Marxism begins by examining social science and historical science with the same method that applies to the natural sciences. But no one is unaware of the particular characteristics of this “domain” of nature, which is that of the life of the human species. We return to the “responses” of Engels, reproducing only a few fundamental quotations: “In nature there are unconscious agents … in the history of society, to the contrary, the actors are obviously in possession of consciousness, men who act with reflection or passion in order to achieve certain ends…. But this intention, although important for historical investigation, especially with regard to particular eras or events, has no effect on the fact that the course of history is determined by general internal laws…. Very seldom do people obtain what they want … all the confrontations between innumerable individual wills and actions led to a state of affairs that is absolutely analogous to the one that rules in unconscious nature. The aims of actions are desired, but the results that are obtained are not the ones that were wanted, or if they seem to correspond to the desired end, they ultimately have consequences that are very different from the desired ones…. Men make their history, regardless of the result, while each individual man pursues his own ends … the result of these multiple wills acting in different directions, and their effect on the external world, is precisely history…. Therefore, if you want to investigate the motor forces that (consciously or unconsciously, and all-too-often unconsciously) lie behind these motives in the name of which men act in history, and which constitute the authentic supreme original forces of history, you must not focus so much on the motives of isolated men, however relevant they may be, as on the motives that impel great masses, whole peoples, and, within each people, entire classes; and not just momentarily, in rapid explosions, as in the brief flare-up of a bonfire built with straw, but in continued actions that translate into great historical changes.” [The passages quoted in this paragraph were translated from the Spanish translation—American translator’s note.]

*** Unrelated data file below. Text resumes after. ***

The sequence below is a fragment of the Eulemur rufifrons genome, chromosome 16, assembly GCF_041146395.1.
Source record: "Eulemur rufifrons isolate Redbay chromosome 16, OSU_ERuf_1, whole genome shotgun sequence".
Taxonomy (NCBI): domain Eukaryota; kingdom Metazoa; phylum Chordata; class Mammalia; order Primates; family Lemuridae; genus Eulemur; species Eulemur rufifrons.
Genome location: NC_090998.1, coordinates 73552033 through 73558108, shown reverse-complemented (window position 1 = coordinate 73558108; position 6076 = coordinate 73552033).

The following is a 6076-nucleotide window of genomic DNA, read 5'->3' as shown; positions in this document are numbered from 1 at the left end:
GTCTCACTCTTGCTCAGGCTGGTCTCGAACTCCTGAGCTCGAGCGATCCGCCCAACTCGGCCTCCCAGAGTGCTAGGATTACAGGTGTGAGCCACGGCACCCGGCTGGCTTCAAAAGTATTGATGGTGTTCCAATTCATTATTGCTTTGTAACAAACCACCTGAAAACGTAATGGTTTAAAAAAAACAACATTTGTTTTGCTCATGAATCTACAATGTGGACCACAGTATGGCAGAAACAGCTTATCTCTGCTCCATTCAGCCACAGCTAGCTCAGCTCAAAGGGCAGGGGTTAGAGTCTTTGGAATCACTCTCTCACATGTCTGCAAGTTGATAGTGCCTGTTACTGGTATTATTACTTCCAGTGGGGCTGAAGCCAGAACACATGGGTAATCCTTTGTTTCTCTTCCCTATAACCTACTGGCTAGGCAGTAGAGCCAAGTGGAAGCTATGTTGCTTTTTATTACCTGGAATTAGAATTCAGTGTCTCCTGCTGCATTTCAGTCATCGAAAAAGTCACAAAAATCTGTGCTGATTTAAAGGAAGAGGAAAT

The philosophical part is followed by the historical part up to the great modern proletarian movement. Once this point is reached philosophy comes to an end, in the domain of nature as well as that of history. “It is no longer a question anywhere of inventing interconnections from out of our brains, but of discovering them in the facts.”
Note the questions and pay attention to the responses, which will not be obscure or ambiguous like those of the ancient Oracles, but transparent and in accordance with our Marxist positions.
Engels answers the question that we previously referred to dating from 1890:
“… the ultimately determining element in history is the production and reproduction of real life.”
“The economic situation is the basis, but the various elements of the superstructure — political forms of the class struggle and its results, to wit: constitutions established by the victorious class after a successful battle, etc., juridical forms, and even the reflexes of all these actual struggles in the brains of the participants, political, juristic, philosophical theories, religious views and their further development into systems of dogmas — also exercise their influence upon the course of the historical struggles and in many cases preponderate in determining their form. There is an interaction of all these elements in which, amid all the endless host of accidents (that is, of things and events whose inner interconnection is so remote or so impossible of proof that we can regard it as non-existent, as negligible), the economic movement finally asserts itself as necessary.”